"Even if building were to continue at the current level – the most rapid pace in more than a decade – it would still take more than 20 years to close the 5.5-million-unit housing gap," the report said.

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The report came several months before House Democrats passed President Joe Biden’s now-stalled $1.75 trillion Build Back Better Act. The bill includes about $170 billion for what presumably would be the nation’s largest investment for affordable housing, with a goal to build or preserve more than a million affordable homes. 

Housing market outlook for 2023

That 1 million figure, however, may only scratch the surface. Jessica Lautz, the Realtor association's vice president of demographics and behavioral insights, estimates a nationwide shortage of between 4.5 million to 6.5 million housing units. 

While the association doesn’t estimate the shortfall of affordable versus higher-priced homes, Lautz said that "it could be argued the vast majority of homes needed today would be affordable properties as prices continue to rise out of reach to potential home buyers."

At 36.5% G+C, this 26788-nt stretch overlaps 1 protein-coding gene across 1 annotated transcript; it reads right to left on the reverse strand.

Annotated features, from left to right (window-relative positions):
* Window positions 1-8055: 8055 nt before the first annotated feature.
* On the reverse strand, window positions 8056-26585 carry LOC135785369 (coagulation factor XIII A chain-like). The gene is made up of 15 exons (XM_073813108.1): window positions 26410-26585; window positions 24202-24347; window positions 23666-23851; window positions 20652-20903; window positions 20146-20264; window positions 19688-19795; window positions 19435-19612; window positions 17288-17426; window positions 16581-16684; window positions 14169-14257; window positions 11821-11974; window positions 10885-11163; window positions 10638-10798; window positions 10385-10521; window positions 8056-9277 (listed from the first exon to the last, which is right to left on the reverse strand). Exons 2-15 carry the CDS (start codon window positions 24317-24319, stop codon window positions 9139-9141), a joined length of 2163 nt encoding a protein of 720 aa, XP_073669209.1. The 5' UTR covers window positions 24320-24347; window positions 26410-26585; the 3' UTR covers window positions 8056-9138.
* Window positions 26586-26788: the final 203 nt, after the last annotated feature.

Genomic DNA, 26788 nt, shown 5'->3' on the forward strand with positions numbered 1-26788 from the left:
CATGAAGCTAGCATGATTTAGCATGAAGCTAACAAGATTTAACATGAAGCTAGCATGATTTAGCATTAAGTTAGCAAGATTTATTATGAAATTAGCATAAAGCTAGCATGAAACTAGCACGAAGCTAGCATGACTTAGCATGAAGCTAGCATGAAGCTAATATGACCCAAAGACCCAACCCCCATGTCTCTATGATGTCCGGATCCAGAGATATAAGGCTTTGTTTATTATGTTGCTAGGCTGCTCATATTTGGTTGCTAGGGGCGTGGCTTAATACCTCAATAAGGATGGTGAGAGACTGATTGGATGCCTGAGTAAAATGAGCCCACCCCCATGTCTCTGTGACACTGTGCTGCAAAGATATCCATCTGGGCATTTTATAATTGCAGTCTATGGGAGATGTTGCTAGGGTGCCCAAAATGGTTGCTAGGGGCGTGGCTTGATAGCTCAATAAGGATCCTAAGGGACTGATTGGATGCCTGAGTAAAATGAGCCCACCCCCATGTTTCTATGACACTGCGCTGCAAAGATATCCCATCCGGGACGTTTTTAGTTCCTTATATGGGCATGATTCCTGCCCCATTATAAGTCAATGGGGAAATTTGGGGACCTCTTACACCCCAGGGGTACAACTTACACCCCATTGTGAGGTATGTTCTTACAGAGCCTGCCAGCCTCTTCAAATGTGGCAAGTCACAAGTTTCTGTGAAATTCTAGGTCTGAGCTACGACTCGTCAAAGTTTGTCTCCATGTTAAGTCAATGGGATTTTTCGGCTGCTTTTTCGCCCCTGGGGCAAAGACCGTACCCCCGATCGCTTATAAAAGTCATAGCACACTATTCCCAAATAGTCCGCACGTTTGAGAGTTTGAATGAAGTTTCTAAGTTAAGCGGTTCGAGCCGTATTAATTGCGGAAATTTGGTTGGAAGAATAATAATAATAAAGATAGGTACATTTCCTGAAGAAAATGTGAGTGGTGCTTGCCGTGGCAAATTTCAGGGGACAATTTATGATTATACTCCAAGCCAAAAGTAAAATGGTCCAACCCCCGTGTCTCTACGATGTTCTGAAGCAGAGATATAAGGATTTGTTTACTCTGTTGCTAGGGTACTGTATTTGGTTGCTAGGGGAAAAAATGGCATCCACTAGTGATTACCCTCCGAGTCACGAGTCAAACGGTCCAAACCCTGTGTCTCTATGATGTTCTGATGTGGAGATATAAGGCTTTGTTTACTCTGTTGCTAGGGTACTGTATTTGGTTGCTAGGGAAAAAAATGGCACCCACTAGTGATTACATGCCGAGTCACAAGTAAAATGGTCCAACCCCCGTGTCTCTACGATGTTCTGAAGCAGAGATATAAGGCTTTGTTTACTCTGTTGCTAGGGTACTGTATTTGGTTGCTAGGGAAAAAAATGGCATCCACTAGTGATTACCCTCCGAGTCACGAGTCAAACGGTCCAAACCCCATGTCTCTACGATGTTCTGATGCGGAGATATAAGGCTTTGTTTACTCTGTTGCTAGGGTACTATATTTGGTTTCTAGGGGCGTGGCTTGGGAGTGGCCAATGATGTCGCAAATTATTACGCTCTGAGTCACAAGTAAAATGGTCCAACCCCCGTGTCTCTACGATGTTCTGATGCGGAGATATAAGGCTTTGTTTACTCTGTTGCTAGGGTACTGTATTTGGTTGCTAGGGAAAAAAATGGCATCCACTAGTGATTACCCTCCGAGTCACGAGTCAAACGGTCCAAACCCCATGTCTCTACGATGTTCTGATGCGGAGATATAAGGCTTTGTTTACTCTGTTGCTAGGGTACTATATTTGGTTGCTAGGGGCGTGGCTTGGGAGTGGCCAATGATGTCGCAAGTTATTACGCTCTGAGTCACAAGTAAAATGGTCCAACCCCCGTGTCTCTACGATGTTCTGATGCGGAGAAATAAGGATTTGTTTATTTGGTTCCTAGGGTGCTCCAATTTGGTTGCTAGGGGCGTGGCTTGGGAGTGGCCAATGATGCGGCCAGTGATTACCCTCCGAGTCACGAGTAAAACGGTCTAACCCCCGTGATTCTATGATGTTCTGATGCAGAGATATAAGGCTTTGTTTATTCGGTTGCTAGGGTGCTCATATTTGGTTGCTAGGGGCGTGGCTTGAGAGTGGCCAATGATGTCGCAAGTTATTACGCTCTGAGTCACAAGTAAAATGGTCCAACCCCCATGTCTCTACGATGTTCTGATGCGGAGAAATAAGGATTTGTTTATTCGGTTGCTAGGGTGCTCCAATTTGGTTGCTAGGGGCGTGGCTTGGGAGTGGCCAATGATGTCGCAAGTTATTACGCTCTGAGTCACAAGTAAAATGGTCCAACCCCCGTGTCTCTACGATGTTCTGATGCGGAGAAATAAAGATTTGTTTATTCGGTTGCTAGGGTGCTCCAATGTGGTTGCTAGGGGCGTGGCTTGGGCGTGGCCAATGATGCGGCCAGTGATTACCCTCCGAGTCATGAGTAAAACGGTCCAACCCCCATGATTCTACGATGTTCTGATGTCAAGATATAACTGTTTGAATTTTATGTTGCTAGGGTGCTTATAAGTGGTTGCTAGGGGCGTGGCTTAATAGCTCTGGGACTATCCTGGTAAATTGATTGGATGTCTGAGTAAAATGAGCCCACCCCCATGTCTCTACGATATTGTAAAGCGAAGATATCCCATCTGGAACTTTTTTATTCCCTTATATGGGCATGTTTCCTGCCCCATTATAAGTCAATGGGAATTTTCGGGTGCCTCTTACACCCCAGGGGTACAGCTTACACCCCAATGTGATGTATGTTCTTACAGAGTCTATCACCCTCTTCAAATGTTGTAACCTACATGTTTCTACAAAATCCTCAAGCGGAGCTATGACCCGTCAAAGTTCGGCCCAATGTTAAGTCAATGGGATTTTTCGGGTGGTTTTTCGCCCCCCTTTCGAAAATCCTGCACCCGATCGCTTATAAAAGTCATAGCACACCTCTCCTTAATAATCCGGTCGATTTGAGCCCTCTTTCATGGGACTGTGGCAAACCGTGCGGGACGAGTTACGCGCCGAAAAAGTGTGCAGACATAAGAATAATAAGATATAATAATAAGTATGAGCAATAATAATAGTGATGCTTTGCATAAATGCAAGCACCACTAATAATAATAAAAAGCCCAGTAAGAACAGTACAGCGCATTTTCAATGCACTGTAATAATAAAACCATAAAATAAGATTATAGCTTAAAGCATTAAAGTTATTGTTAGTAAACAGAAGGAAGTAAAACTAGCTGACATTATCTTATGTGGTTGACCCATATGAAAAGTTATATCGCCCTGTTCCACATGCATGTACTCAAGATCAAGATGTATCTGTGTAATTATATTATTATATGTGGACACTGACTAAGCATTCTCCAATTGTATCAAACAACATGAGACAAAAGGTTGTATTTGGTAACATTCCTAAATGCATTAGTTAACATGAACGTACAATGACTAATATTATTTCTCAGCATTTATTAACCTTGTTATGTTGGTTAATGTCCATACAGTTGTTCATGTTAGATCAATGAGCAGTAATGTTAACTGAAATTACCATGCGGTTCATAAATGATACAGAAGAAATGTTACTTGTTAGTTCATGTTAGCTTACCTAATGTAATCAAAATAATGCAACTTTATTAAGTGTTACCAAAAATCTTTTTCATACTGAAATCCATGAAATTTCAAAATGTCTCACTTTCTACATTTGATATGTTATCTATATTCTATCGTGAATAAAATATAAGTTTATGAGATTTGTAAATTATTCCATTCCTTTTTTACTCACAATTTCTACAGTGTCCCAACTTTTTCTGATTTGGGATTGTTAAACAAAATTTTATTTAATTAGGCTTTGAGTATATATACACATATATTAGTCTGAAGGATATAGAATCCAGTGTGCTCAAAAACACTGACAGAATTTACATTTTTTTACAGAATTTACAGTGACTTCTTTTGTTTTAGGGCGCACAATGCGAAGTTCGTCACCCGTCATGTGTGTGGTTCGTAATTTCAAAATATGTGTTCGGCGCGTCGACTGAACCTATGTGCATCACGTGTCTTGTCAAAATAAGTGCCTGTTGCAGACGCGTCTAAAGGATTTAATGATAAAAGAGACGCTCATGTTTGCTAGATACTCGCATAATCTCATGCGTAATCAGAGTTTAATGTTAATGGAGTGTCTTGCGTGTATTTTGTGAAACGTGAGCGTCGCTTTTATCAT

“There’s far more demand but less supply for housing overall,” Lautz said. “Naturally, affordable housing falls into that same category.” 

There’s long been a shortage of housing before the pandemic, said Jodi Hall, president of Nationwide Mortgage Bankers. Now the problem may be further compounded, Hall believes, by materials “sitting in the Suez Canal” because of hundreds of container ships being stuck on either side of the canal.

Hall also said there's a lack of incentives to build affordable housing, adding that the rising costs of supplies to build homes is a primary reason. 

First-time homebuyers must be 'the quick and the creative'

"First-time homebuyers need to be aggressive wherever they can to win outright," Hall said. "It's a big battle out there."